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and uh nobody can claim any method for this but every man's now we know what to
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do remains very much associated in other some population with a very high salt intake
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yeah maybe very early exposure to already compact applauding life but he is a is is
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not black and white we can set is not a privilege of what's been work
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is different lee that can so dizzy that cancer in women that is
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less affected by alcohol consumption that in in in my men essential
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is a is a is is related to it but that is b. and c. so again is another dimension
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and then a cervical cancer again is another dimension uh it's it's uh well basically the only cancer for
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which we know that there is uh in the sense of the course is the only one
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what they're another cup of them but this is the only one well we know that exporter
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repeated are exposed to human popular writers is needed
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to develop cervical cancer so we're one hundred percent basically
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of are attributable risk not all women were
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whether that uh you might popular among writers infection gets it okay but
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basically you without the human popular uh does it why we introduce
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the proxy nation now the big problem is that we vaccinate here
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and here where there is less need that we should put all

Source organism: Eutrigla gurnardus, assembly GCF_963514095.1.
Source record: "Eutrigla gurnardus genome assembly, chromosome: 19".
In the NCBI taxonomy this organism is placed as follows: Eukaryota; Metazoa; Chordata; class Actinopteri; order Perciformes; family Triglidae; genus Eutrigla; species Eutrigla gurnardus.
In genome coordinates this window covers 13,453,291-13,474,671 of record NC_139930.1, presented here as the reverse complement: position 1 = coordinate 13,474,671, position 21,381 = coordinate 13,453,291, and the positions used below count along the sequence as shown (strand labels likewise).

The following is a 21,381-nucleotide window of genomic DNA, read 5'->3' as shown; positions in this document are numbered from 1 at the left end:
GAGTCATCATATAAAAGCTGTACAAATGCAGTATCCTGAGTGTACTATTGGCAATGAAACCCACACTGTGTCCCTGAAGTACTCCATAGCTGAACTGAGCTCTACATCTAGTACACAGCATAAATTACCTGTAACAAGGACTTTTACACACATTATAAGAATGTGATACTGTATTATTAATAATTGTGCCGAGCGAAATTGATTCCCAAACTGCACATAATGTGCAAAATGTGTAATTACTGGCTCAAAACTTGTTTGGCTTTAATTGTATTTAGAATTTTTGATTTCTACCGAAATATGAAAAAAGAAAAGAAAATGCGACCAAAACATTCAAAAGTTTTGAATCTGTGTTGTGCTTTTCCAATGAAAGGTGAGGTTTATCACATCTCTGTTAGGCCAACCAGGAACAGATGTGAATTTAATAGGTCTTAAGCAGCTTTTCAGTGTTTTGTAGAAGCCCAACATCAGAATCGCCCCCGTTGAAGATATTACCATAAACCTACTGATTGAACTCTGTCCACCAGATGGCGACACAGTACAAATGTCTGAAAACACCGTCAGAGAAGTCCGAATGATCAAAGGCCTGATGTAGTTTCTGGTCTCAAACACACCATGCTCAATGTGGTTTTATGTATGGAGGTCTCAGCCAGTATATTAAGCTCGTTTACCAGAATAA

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the effort vaccine it down there that is a public health
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problem is not this entity problem is that there's a problem with
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sources nowadays in france and you and you pay just
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on a two two quarter that i bought the nine nine but to one thousand that barrier
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of uh um subject from cervical cancer out of one to ten feet thousand that's
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the area in the work that our whole down so that's that's this
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um now so cast a variation on wonderfully around the world
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we know that population in my case i don't bring with them their own characteristics
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all that it it it it widely characteristic of the local population started
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something which is to say essentially is also that
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the frequency of cancer changed dramatically over time
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uh yes park was i picked up with this data from nineteen thirty to nineteen ninety in united states
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just to show how stomach cancer was the most frequent cancer
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and the last century is going down because of the improvement would believe in a ah you know it's
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going down with the refrigeration is going down with every generation yes replacing chord change that of soul
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has gone down with age any condition of adapt and adjust the infection to republic that a lot of chronic ear infection